The Fruition and Over-Ripening of Apple Inc.
Published: Sunday, February 3, 2013
Updated: Sunday, February 3, 2013 21:02
The recent abrasion in stock value besetting the world’s most puissant electronics corporation should seem a mere symptom of the creeping undulating necrosis whose epicenter has commonly been ascribed to be the death of a great inspiration and director. Truly, former CEO Steve Jobs was an innovator of remarkable caliber, and people of such endowment often radiate social astuteness and business cunning – but the man’s conference and encounter with other ideas (none more noticeable than Jonathan Ive’s design affinity for sleek minimalism), produced a finite plan to utilize consumer potency as a means to fuel technological pioneering.
Formulated at the turn of the millennium, the original Apple Renaissance scheme called for an annual procession of progressive electronic products, including both an MP3 player and a touch screen tablet, as evidenced by iPad prototypes dating back to circa 2002, a mere few months following the first generation iPod’s release.
Steve Jobs had founded NeXT; the organization’s 1995 API was OPENSTEP, whose most distinguishing aspect was their GUI – a screen that heavily integrated and emphasized images over that of highly specialized jargon-teeming programming text. Save and print icons, clickable folders, clickable text – for the day, nothing short of revolutionary. Of his many endeavors, Jobs’ most widely reputed role is as the savior of Apple Inc., with his innovation collaborations producing socially and economically transforming products: the iPod, OS X (a wink of name as it is interpretable as an abbreviation of OPENSTEP as well as of operating system), MacBook, Apple TV, iPod Touch, and, most recently, the iPad. Throughout the decade, the reality of U.S. recession could not singe the idealist rise of Apple.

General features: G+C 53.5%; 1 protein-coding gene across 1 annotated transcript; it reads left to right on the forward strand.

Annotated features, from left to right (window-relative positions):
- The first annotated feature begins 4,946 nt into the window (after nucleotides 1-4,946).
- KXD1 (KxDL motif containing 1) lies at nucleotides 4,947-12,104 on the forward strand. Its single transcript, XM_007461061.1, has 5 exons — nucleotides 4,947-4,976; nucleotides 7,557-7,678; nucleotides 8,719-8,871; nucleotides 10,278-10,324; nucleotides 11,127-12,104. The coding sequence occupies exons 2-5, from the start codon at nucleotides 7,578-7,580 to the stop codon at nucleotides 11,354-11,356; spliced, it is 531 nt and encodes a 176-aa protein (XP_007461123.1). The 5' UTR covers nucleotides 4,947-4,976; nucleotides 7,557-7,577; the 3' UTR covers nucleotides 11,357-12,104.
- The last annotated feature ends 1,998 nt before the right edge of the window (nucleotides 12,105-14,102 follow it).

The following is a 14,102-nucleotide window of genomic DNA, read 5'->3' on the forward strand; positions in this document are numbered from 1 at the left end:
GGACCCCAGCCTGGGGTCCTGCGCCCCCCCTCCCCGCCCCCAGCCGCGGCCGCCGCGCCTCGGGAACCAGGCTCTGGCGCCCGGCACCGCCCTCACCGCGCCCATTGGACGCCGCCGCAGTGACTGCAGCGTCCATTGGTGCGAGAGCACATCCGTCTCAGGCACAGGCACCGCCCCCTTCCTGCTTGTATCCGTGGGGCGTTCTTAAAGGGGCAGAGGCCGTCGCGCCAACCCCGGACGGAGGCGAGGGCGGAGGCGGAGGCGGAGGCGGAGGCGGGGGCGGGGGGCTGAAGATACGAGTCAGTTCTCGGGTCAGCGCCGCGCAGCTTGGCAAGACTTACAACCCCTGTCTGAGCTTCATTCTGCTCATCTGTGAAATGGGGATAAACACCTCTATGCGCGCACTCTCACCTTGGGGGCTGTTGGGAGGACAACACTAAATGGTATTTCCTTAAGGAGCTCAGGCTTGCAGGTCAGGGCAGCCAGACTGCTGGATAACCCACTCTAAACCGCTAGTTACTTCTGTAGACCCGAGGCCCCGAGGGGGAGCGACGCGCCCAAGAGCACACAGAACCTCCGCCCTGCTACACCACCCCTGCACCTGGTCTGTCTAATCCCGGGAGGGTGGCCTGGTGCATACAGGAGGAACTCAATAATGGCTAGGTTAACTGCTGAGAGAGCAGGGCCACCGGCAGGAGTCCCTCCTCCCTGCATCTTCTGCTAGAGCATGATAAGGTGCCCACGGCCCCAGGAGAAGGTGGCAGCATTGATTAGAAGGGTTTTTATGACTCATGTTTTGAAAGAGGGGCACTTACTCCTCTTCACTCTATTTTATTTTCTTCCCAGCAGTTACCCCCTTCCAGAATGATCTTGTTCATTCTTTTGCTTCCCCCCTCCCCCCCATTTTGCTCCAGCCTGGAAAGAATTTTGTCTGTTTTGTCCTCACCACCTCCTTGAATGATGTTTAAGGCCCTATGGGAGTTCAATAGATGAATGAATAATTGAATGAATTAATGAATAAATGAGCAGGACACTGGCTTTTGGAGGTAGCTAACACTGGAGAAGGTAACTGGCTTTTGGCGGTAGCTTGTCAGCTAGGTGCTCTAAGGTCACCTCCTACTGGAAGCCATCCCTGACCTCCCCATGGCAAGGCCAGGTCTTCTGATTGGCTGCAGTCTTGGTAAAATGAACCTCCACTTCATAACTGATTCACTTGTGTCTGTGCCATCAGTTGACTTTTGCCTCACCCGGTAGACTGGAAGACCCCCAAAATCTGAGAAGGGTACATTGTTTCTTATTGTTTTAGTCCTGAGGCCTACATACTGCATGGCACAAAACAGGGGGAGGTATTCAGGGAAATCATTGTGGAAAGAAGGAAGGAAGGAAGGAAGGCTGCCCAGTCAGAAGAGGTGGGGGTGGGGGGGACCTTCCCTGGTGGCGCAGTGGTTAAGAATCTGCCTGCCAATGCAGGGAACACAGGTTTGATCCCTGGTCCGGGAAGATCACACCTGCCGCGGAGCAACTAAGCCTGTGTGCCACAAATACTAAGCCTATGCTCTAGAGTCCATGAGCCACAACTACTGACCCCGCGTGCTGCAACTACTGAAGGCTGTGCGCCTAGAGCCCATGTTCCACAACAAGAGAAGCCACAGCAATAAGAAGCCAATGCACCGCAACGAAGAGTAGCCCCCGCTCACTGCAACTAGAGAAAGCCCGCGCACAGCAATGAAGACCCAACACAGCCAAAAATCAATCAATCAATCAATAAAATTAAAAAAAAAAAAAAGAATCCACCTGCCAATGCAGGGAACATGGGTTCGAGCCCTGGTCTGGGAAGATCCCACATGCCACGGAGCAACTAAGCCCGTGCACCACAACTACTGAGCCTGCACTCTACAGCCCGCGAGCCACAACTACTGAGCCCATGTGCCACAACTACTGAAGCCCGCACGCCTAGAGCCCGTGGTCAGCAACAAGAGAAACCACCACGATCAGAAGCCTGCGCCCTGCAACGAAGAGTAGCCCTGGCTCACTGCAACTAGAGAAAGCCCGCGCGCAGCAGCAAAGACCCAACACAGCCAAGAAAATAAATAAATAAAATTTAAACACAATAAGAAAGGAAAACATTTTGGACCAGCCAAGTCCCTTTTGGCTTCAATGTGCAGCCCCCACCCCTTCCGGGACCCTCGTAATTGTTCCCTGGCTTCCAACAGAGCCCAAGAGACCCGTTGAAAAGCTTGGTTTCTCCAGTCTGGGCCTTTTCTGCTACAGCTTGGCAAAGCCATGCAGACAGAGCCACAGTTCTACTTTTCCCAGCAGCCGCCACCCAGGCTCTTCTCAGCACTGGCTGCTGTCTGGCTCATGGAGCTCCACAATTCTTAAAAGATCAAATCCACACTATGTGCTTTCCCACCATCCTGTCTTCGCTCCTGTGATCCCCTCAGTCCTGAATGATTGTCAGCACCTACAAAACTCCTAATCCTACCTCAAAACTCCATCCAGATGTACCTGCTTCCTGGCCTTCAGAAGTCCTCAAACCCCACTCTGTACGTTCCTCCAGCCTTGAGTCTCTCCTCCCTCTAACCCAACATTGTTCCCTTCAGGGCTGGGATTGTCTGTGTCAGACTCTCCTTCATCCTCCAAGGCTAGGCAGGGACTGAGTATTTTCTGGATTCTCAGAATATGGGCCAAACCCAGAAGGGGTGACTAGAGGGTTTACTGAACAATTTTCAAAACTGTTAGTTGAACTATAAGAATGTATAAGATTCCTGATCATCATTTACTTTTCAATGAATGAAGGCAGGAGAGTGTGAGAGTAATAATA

That is, until Steve Jobs was made cognizant of his terminal pancreatic tumor. The CEO saw that his finite plan was seeing its conclusion, and that his ailing meant that he had no more years in him to dream upon future enterprises for the company he had resurrected. Whatever nascent innovations that may have resided within his shrewd, gifted mind now remains lost to the ages. The remaining Apple board has demonstrated withered commitment to retaining its economic and innovative status of godliness; its days of audacious development seem numbered if not in whole passed. The iPad mini, a mere re-trimming of an already established device, was a product that Jobs allegedly dismissed as gratuitously redundant. Whether the future of Apple shall be a stumbling attrition or else a third revival rests on whether a director of force and finesse can assume Jobs’ lofty shoes. Rival electronic companies have taken a bite out of the business that had set the very precedents that they now all compete to fulfill and progress; the post-Jobs Apple must now struggle to win at the game they have made. Even should it fail, at least the company can be assured that it once showed the world what a single business, and one man’s resolute direction, can achieve.